CDC has made another proposal to buy Onyx following its failed attempt in January. At the same time, it announced plans to form a new company to manage the various enterprise applications under the corporate umbrella.
While the corporate restructuring is not directly related to its new offer for Onyx, CDC hopes it will sweeten the pot for reluctant shareholders.
“There are not that many natural synergies between online games, mobile applications and the enterprise markets,” explains Scot McLeod, senior vice president of marketing for CDC, referring to the many diverse companies the Hong Kong based firm owns.
“We believe separating ourselves as an enterprise application provider and setting a new course of direction would be best for us and our shareholders and customers,” he told CRM Buyer.
Not Much New in the Deal?
The main reason for the failure of CDC’s January was not so much the financials of the proposed transaction as the value proposition the company as a whole offered — or rather, didn’t, said Nucleus Research Vice President Rebecca Wettemann.
“They have to convince the investment community, Onyx’s shareholders and customers that CDC can bring more value by making Onyx a part of their organization,” she told CRM Buyer.
The new offer has the same handicap, Wettemann pointed out, even though CDC said it addresses earlier shareholder issues.
“The reluctance is not about share splits or other financial details,” she said.
CDC could help convince Onyx shareholders and customers, for example, by providing a clear product road map showing how they would continue to develop the Pivotal and Onyx platforms.
“They would have to demonstrate that the proposed change in corporate structure is more than just cosmetic,” suggested Wettemann.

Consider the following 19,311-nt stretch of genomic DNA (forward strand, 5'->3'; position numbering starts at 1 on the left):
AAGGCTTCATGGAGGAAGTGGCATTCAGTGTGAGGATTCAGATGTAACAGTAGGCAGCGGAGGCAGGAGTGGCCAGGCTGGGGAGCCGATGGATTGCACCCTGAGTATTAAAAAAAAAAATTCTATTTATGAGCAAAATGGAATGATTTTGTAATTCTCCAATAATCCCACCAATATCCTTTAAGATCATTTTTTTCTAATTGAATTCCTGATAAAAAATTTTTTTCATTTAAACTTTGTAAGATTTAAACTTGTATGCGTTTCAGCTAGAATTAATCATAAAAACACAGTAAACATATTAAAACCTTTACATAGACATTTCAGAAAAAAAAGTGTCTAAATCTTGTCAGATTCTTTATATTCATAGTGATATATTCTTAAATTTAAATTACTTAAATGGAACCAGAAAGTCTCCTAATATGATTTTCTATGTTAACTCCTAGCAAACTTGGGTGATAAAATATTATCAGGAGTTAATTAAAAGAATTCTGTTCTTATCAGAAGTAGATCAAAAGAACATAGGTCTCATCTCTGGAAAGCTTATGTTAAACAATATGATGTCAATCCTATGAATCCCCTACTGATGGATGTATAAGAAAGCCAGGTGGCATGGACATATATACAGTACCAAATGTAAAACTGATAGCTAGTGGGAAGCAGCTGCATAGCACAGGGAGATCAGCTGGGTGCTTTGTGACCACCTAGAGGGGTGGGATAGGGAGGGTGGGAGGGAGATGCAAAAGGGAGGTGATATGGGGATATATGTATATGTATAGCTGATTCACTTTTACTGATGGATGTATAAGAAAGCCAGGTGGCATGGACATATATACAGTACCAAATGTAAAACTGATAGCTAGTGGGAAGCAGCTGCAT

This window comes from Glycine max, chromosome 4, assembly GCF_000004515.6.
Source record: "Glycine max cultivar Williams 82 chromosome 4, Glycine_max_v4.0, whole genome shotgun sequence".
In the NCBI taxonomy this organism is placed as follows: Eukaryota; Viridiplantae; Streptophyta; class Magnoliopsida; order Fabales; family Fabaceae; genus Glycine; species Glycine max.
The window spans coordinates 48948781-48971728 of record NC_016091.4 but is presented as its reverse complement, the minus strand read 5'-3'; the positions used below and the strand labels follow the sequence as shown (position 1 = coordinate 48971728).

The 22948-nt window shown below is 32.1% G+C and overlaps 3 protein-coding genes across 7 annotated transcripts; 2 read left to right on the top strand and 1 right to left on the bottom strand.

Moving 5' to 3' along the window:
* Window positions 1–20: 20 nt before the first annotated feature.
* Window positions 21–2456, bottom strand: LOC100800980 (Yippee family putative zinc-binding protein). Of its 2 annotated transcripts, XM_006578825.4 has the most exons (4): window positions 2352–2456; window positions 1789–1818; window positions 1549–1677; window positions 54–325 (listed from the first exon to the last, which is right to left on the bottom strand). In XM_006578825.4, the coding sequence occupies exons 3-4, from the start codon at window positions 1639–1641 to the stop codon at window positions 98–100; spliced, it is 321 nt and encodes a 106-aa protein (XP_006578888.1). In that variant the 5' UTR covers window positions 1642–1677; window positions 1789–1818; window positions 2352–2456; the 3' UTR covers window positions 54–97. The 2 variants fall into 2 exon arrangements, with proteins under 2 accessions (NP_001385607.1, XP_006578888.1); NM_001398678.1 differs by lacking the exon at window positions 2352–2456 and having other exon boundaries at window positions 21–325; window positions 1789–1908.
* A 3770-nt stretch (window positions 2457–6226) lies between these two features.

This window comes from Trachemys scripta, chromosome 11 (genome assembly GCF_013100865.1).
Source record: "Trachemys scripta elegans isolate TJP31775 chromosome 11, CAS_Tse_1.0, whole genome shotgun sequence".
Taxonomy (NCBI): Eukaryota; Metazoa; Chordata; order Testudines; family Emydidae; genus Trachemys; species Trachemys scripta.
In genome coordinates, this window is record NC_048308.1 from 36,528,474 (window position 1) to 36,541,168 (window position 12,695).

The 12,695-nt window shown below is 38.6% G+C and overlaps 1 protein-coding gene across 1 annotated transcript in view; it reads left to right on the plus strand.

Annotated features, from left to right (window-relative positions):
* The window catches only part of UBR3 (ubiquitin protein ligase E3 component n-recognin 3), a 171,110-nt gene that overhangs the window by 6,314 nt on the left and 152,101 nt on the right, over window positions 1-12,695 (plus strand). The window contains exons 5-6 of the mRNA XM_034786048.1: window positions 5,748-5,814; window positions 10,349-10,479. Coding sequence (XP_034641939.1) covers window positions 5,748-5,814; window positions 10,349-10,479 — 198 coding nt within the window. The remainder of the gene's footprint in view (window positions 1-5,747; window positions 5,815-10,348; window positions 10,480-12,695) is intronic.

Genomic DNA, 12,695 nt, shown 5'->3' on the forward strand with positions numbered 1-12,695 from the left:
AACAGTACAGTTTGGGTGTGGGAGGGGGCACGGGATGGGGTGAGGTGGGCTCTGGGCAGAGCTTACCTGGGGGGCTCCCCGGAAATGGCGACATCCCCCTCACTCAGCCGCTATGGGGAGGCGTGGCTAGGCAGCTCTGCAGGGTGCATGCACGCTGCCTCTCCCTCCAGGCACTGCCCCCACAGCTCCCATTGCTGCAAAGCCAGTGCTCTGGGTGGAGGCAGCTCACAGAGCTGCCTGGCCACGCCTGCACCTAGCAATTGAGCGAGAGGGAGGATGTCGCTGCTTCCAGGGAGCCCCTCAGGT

The company will offer more detailed plans for development, McLeod maintains.
“We are going to focus on three areas: the first will be CRM applications; second will be extended enterprise applications for the process manufacturing markets; and third will be value-added business services that complement both CRM and extended enterprise applications,” he said.
The new offer for Onyx also addresses specific financial concerns that McLeod said shareholders expressed during the first attempt to acquire the company.
“Some shareholders said they wanted to take cash out of the deal, and that option wasn’t part of the original offer we made,” he noted. The new offer provides investors with that choice.
“However, our belief continues to be that the two companies combined are greater than the sum of its parts,” McLeod emphasized, “so we are hopeful that Onyx shareholders will want to be investors in this larger operation.”
Under the terms of CDC Software’s new proposal, each Onyx shareholder would have a choice to receive, for each Onyx share, consideration consisting of either (a) all-cash or (b) cash-and-shares in CDC Corporation.
Onyx shareholders that elect all-cash would receive US$4.57 per share. Shareholders who opt to receive cash-and-shares would receive $4.78 per share comprised of 50 percent, or $2.39, in cash and 50 percent, or $2.39 in registered Class A Common Shares of CDC Corporation.
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